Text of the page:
By the way, nice post Josh (8:03 am)!

  9. This is a great thought experiment. I would chose to program the robot to follow the traffic laws except in the case of imminent safety threats in which a reasonable person would break the law to protect the child on board.

    If that programming accomplished its goal on the streets, then I would offer the robot’s services, along with an excellent reference, as a pedi-cab chauffeur for free to all bicycle traffic anarchists, in an effort to reduce the cyclist-induced mayhem on the streets.

  10. Ted Johnson says:

    I find it interesting that, among those who are participating in the thought experiment, many are saying that the robot should obey traffic laws except or unless certain dangerous situations arise. I’d like to follow up on @Josh Lipton’s comment, “If our robot bike commuter somehow was able to accurately calculate risk levels, quantified risk choices could be made.”

    Okay. Suppose that the robot were completely indifferent to traffic laws, but could be programmed with data on how motorists and pedestrians are likely to behave in various situations, including how they are likely to respond to a cyclist who uses hand signals, claims the lane, runs a light, etc. All this data could be included in the robots real-time risk assessment.

    Would this robot obey, de-facto, traffic laws most of the time?

    Are there situations where obeying the law increases exposure to risks?

    As I said earlier (in a response to @rich), my commute contains a 50-yard lawbreaking run, which saves me time, decreases my overall exposure to traffic, and eliminates two left turns through intersections. I wonder what a risk-assessing robot would do?

    My commute could be made 100% legal if I were willing to dismount and push the bike through this short stretch, but that would erase the time savings. Since this is my thought experiment, I’m going to say that the robot can’t dismount and push the bike.

  11. peteathome says:

    It’s a shame that that “10 rules for urban cycling” was allowed to be posted in this wonderful blog.

    His first rule of never slowing down or stopping for lights shows an incredible ignorance of what actually gets bicyclists injured or killed.

    I hope noone took his advice and got themselves hit by a car.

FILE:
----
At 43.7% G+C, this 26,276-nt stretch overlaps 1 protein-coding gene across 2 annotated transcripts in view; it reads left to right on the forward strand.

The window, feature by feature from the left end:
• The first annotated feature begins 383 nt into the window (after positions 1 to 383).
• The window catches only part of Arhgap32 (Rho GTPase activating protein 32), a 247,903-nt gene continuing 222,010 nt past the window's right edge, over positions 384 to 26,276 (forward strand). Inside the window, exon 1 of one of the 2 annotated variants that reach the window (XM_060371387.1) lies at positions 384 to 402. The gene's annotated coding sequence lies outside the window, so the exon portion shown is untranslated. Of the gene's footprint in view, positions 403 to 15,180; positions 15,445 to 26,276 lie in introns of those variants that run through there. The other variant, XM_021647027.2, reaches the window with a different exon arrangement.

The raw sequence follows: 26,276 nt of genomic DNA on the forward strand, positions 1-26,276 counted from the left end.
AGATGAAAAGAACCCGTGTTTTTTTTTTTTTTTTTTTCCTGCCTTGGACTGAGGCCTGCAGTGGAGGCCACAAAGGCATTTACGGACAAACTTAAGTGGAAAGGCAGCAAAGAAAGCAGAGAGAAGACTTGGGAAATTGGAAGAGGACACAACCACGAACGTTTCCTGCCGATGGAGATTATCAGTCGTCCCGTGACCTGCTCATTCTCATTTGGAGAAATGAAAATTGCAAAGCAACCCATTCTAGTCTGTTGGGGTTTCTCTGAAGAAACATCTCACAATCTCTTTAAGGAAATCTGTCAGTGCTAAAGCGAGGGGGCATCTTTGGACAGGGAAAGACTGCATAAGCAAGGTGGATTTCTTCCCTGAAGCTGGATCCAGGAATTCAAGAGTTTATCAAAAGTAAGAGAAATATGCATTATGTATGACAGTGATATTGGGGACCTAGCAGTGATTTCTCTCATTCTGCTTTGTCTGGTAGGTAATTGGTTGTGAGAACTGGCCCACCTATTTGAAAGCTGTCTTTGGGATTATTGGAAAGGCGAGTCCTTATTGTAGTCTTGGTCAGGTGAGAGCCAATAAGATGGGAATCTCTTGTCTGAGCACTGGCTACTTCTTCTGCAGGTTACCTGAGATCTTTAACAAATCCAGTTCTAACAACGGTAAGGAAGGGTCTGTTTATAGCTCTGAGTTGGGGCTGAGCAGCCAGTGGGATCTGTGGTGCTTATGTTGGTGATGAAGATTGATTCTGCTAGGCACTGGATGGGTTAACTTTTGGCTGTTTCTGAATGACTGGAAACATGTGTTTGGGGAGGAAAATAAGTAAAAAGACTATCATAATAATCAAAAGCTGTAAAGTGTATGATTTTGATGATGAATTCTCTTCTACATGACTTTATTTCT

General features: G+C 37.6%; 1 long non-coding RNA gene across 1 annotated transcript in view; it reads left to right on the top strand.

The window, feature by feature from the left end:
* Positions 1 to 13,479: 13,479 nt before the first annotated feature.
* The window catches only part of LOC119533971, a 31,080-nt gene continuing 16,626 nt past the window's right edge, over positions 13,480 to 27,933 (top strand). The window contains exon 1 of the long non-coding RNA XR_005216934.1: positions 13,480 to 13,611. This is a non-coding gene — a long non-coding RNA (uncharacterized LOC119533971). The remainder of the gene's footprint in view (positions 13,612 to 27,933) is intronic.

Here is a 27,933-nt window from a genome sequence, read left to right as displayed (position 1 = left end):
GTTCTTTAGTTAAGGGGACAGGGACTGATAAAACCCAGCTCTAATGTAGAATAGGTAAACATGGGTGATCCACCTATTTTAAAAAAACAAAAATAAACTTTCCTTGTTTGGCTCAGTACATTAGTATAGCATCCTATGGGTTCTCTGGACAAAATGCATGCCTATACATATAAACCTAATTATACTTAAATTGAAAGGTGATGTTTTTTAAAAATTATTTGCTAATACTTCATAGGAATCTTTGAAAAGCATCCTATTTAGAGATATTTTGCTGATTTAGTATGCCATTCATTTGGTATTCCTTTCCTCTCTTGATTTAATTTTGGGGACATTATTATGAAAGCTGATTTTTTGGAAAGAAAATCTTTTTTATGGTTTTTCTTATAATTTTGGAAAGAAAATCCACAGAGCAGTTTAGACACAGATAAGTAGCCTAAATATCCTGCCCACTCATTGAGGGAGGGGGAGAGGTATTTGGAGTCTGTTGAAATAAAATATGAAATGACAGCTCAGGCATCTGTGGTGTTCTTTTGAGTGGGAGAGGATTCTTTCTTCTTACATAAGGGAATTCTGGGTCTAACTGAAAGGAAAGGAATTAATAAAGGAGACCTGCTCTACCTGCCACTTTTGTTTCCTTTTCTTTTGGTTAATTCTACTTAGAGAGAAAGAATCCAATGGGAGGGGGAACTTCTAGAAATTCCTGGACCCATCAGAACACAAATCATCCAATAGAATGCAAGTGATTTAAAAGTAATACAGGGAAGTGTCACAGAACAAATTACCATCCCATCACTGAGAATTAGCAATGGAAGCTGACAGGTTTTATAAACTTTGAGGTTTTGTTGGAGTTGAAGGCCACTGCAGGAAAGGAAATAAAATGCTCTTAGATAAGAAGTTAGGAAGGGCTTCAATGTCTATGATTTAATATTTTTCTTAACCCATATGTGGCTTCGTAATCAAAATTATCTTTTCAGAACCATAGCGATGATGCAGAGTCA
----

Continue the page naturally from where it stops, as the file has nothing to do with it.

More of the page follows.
• Ted Johnson says:

      What King wrote was, “slow down, look carefully and keep moving if the way is clear.” Whether or not you think that is good advice, it’s quite different–the near opposite in fact–from saying “never slow down or stop for lights.”

  12. peteathome says:

    The robot experiement concept is, in my opinion, an invalid way of looking at things. A robot can be always hyperalert, constantly evaluating, without fatigue, all inputs, and constantly make nanosecond decisions in avoiding collisions. So how I would program a robot is entirely different from how I would bike as a human. That’s one of the reasons I object to the tone (and the rules) of “10 rules”. it’s turning bicycling into an adrenaline sport. While I occasionally enjoy such things, I don’t want my daily commute to be a trill sport.

    The ideal way to bicycle is to learn an approach that minimizes conflicts with other vehicles. That way, if a bicyclist or motorist makes an error, as we humans do from time to time, the probability of a collision is low.

    By minimizing conflicts, it also makes bicycling a more relaxed, enjoyable experience. That’s what vehicular bicycling is all about. It’s not about obeying some arbitrary set of rules. It’s about internalizing an approach to traffic to the point you don’t have to think about interactions most of the time.

    It’s about making bicycling a safe, efficient and pleasurable activity, where you can spend your time enjoying the beauriful day from your bike, rather than spending every second dodging traffic.

  13. Ted Johnson says:

    So, how would you program the robot?

  14. peteathome says:

    Sorry for the misquote – the page will no longer load, for me at least. I found the posting elsewhere and here is “the rule” I object to that I think will get people killed: